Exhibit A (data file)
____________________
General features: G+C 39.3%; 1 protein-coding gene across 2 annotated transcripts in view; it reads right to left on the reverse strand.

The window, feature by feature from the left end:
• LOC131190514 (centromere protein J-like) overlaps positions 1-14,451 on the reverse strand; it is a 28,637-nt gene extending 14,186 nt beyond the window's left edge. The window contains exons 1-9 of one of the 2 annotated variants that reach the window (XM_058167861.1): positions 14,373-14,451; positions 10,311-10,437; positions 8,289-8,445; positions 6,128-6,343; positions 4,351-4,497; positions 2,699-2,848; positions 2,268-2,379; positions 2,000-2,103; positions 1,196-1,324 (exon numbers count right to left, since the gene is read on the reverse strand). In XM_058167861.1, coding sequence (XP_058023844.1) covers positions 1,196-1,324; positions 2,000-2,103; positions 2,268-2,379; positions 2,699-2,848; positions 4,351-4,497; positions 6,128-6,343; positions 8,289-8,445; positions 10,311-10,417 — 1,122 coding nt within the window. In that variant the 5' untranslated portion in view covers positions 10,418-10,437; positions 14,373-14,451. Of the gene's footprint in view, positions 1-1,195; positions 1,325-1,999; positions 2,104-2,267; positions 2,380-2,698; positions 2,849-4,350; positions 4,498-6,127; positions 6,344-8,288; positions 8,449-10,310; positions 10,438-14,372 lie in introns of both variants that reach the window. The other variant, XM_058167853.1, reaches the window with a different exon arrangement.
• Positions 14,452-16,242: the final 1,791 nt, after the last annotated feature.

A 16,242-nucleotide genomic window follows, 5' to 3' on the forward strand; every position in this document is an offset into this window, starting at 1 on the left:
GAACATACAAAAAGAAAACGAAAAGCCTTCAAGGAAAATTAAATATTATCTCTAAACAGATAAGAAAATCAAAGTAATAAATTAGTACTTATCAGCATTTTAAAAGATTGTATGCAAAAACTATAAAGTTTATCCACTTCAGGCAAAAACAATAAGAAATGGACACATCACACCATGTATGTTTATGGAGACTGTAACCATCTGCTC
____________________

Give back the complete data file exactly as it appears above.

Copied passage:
General features: G+C 39.3%; 1 protein-coding gene across 2 annotated transcripts in view; it reads right to left on the reverse strand.

The window, feature by feature from the left end:
• LOC131190514 (centromere protein J-like) overlaps positions 1-14,451 on the reverse strand; it is a 28,637-nt gene extending 14,186 nt beyond the window's left edge. The window contains exons 1-9 of one of the 2 annotated variants that reach the window (XM_058167861.1): positions 14,373-14,451; positions 10,311-10,437; positions 8,289-8,445; positions 6,128-6,343; positions 4,351-4,497; positions 2,699-2,848; positions 2,268-2,379; positions 2,000-2,103; positions 1,196-1,324 (exon numbers count right to left, since the gene is read on the reverse strand). In XM_058167861.1, coding sequence (XP_058023844.1) covers positions 1,196-1,324; positions 2,000-2,103; positions 2,268-2,379; positions 2,699-2,848; positions 4,351-4,497; positions 6,128-6,343; positions 8,289-8,445; positions 10,311-10,417 — 1,122 coding nt within the window. In that variant the 5' untranslated portion in view covers positions 10,418-10,437; positions 14,373-14,451. Of the gene's footprint in view, positions 1-1,195; positions 1,325-1,999; positions 2,104-2,267; positions 2,380-2,698; positions 2,849-4,350; positions 4,498-6,127; positions 6,344-8,288; positions 8,449-10,310; positions 10,438-14,372 lie in introns of both variants that reach the window. The other variant, XM_058167853.1, reaches the window with a different exon arrangement.
• Positions 14,452-16,242: the final 1,791 nt, after the last annotated feature.

A 16,242-nucleotide genomic window follows, 5' to 3' on the forward strand; every position in this document is an offset into this window, starting at 1 on the left:
GAACATACAAAAAGAAAACGAAAAGCCTTCAAGGAAAATTAAATATTATCTCTAAACAGATAAGAAAATCAAAGTAATAAATTAGTACTTATCAGCATTTTAAAAGATTGTATGCAAAAACTATAAAGTTTATCCACTTCAGGCAAAAACAATAAGAAATGGACACATCACACCATGTATGTTTATGGAGACTGTAACCATCTGCTC